At Little Global Chefs, we are all about packing as much nutrition as possible in every little bite you and your family eat. But that doesn't mean that we are all carrots and tofu all the time! We try to keep things balanced yet also realistic. Our kids (and us moms, too!) crave the occasional sweet treat -- oh, hello there, gorgeous brownie!! But how much is too much?
We needed to get the skinny on sugar before our next dentist check up so we turned to our favorite Pediatric Nutritionist, Nicole Silber to get the 411 on sweets and sugar. She's a registered dietitian and board certified specialist in pediatric nutrition so needless to say, she's our go to PRO when we're wondering why our kids are bouncing off the walls after inhaling that bag of cotton candy.
Here, Nicole shares with us her approach when it comes to sugar, sweets and treats. So before you promise your little one ice cream after school, read this!
Sweetness is addicting. The more sugar you have, the more sugar you crave. I'm talking from both professional and personal experience - speaking of which, I could really use some chocolate right now.
Sugar comes in many forms: natural sugar found in foods like fruit, sugar alcohols (xylitol, mannitol) added into many "sugar-free" foods, cane sugar, high fructose corn syrup, dextrose, molasses... and the list goes on! These sweeteners are not all created equal, and they are processed slightly differently in our bodies. But, at the end of the day they are still sugar. When too much sugar is consumed, blood sugar levels rise too high. High blood sugar levels lead to an over secretion of the sugar balancing hormone, insulin, which can lead to a sugar crash that ultimately makes you crave even more sugar. If this cycle is on chronic repeat, it can lead to some unwanted health outcomes.
My approach to sugar is this - regardless of the source of sweetness, sweet foods and treats should not be over-consumed. When choosing sweet products or recipes to make, do select ones with better sweeteners (my favorites: maple syrup, honey, agave), but recognize that these foods are still treats. If you start going down the well it's better than white sugar path, it can become easy to justify stocking your pantry with sub-par products and having your family eat too much sugar.
Your little ones can't discern, nor do they probably care, which products are more natural and better for them; their taste buds are just thinking "I like this, and I want more." The goal is to get your kids to form palettes that are not heavily biased towards sweet regardless of the source, and to crave those savory flavors found in vegetables, legumes and protein.
Think of all sweets, regardless of the type of sweetener used, as treats. I recommend aiming for 2-3 treats per week on average. If a sweet dessert is a nightly tradition in your house, start by picking one night per week that is treat free. You can empower your children by letting them choose which nights will be treat nights. As you cut back, there will likely be some protest. Remember that as parents you are helping to form your kids' food habits. It is unlikely that a child who is used to having ice cream every night will suddenly stop wanting dessert on his own volition. That is why there is nothing wrong with getting your children used to eating fewer sweets from an early age.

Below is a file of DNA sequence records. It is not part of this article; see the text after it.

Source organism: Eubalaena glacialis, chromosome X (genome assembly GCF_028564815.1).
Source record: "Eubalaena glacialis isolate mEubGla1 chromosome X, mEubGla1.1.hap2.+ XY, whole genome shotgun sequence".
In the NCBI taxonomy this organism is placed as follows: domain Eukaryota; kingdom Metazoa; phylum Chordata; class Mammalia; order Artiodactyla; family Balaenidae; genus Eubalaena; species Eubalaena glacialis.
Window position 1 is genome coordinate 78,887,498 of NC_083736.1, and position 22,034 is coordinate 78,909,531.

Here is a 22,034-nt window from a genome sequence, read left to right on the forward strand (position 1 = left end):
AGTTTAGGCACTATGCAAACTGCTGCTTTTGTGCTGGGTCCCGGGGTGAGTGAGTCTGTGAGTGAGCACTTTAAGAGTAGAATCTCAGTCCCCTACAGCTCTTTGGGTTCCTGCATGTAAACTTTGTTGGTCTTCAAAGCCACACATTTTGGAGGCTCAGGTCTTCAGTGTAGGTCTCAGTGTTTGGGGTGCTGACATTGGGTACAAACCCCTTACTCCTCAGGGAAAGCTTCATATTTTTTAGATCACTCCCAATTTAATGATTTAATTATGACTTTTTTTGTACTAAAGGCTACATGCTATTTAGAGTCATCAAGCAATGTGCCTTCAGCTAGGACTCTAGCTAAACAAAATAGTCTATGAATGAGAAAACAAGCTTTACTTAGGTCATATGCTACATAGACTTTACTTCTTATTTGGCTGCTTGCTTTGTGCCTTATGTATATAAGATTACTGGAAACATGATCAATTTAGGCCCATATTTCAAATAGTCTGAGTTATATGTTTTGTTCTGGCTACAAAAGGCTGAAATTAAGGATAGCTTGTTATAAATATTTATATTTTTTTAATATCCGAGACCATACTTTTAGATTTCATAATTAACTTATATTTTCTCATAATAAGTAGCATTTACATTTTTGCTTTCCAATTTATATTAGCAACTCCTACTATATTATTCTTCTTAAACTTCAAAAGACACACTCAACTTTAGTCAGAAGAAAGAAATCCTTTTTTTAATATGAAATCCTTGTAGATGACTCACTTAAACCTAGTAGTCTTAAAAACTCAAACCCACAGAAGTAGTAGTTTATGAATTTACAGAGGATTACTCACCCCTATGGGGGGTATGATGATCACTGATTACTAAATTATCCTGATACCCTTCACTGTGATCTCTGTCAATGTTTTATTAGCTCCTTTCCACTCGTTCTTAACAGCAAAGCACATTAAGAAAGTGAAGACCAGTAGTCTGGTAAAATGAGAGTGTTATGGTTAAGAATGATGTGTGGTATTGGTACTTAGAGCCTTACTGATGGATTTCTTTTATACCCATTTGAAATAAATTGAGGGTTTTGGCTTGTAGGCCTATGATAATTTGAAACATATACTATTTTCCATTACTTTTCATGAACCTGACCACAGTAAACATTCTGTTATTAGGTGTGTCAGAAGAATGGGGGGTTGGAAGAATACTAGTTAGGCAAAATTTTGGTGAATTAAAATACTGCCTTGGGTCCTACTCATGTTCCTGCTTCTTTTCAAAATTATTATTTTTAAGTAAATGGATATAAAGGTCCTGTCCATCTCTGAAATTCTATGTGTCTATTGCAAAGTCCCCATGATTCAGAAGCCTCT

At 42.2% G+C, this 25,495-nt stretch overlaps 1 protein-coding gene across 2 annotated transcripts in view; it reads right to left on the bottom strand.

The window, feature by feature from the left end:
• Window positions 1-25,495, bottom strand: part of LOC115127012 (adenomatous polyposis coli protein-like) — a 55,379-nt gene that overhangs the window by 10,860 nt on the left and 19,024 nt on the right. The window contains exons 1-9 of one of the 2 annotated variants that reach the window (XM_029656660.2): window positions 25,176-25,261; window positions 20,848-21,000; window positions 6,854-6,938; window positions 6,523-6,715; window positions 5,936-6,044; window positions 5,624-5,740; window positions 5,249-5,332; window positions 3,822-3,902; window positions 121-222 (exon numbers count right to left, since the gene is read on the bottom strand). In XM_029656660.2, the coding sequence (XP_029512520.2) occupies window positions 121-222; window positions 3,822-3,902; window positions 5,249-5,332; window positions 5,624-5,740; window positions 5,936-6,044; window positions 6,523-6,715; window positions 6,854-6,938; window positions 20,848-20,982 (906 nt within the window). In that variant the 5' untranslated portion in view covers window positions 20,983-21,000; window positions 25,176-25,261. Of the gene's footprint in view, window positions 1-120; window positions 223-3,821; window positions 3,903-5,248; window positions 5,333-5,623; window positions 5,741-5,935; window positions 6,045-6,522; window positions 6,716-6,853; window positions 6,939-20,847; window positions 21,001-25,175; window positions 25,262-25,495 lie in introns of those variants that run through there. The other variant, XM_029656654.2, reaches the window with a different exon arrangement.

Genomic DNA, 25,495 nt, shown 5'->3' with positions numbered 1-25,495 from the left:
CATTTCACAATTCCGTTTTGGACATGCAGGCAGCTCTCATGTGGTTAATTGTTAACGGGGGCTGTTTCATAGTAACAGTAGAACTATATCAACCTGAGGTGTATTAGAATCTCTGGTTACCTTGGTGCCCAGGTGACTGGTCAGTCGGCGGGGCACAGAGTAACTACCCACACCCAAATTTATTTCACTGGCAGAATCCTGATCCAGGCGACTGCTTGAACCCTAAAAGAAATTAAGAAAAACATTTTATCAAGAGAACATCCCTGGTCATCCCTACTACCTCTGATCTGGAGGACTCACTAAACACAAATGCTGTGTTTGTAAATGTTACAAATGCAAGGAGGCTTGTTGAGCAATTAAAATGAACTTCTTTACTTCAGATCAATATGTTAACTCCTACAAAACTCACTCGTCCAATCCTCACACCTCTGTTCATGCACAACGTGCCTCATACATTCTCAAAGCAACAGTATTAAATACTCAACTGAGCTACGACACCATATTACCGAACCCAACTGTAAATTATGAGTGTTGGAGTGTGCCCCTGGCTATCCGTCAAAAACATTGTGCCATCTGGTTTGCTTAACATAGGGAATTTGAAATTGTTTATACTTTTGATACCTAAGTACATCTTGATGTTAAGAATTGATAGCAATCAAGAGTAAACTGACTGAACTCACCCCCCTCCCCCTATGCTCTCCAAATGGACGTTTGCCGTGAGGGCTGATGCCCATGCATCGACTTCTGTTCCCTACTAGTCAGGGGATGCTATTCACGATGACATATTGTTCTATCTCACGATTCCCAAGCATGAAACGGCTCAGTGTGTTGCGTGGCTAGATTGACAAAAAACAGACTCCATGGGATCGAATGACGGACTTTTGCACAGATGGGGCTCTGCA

And to quickly touch upon what I like to call "under treating." A house completely devoid of treats and dessert does not teach a child how to regulate their sweet cravings, and can lead to overeating outside of the house. That is why the 2-3 treats per week is a sound goal.
A quick run-down of the options:
Maple syrup honey, molasses and agave - these are fairly concentrated in sweetness, so the main advantage is that you do not need as much of these syrups to achieve the same sweetness as you would if you were using sugar granules. Plus, some these saps have some minerals like iron. There is talk that agave does not raise blood sugar levels as high or rapidly, but the jury is still out.
Coconut sugar - although touted as a healthier alternative because of its lower glycemic index (a ranking of food's effect on blood sugar levels), it really hasn't been proven to be the case.
Cane sugar, brown sugar and white sugar - these are your traditional sugars. While cane sugar is a bit less refined than white sugar and has a few minerals, our bodies do not process it very differently from brown and white sugar.
Sugar alcohols (xylitol, mannitol) and stevia - these sugar alcohols and substitutes are very sweet. They are not fully absorbed in our bodies, so they are much lower in calories than sugar. They may be good options for blood sugar control in diabetics and for dental health, but they can cause some tummy trouble and can intensify sweet cravings.
High fructose corn syrup and dextrose - these corn-based sweeteners are far from natural, and are overused in our food supply. There are some studies that have shown that high fructose corn syrup isn't actually any worse than the more natural sugars, but you can guess who funded these studies.
Nicole Silber, RD, CSP, CLC is a registered dietitian, board certified specialist in pediatric nutrition and a certified lactation counselor. Nicole has worked with hundreds of children and families with chronic medical conditions, food allergies, picky eating, oral-motor and processing disorders, infant nutrition, breastfeeding, gastrointestinal conditions, prematurity, underweight and obesity. Currently she works in private practice in New York City and also serves as Pediatric Nutrition Expert for Beech-Nut baby foods. Prior to her current roles she was a clinical nutritionist at the Morgan Stanley Children's Hospital at NewYork-Presbyterian/Columbia.
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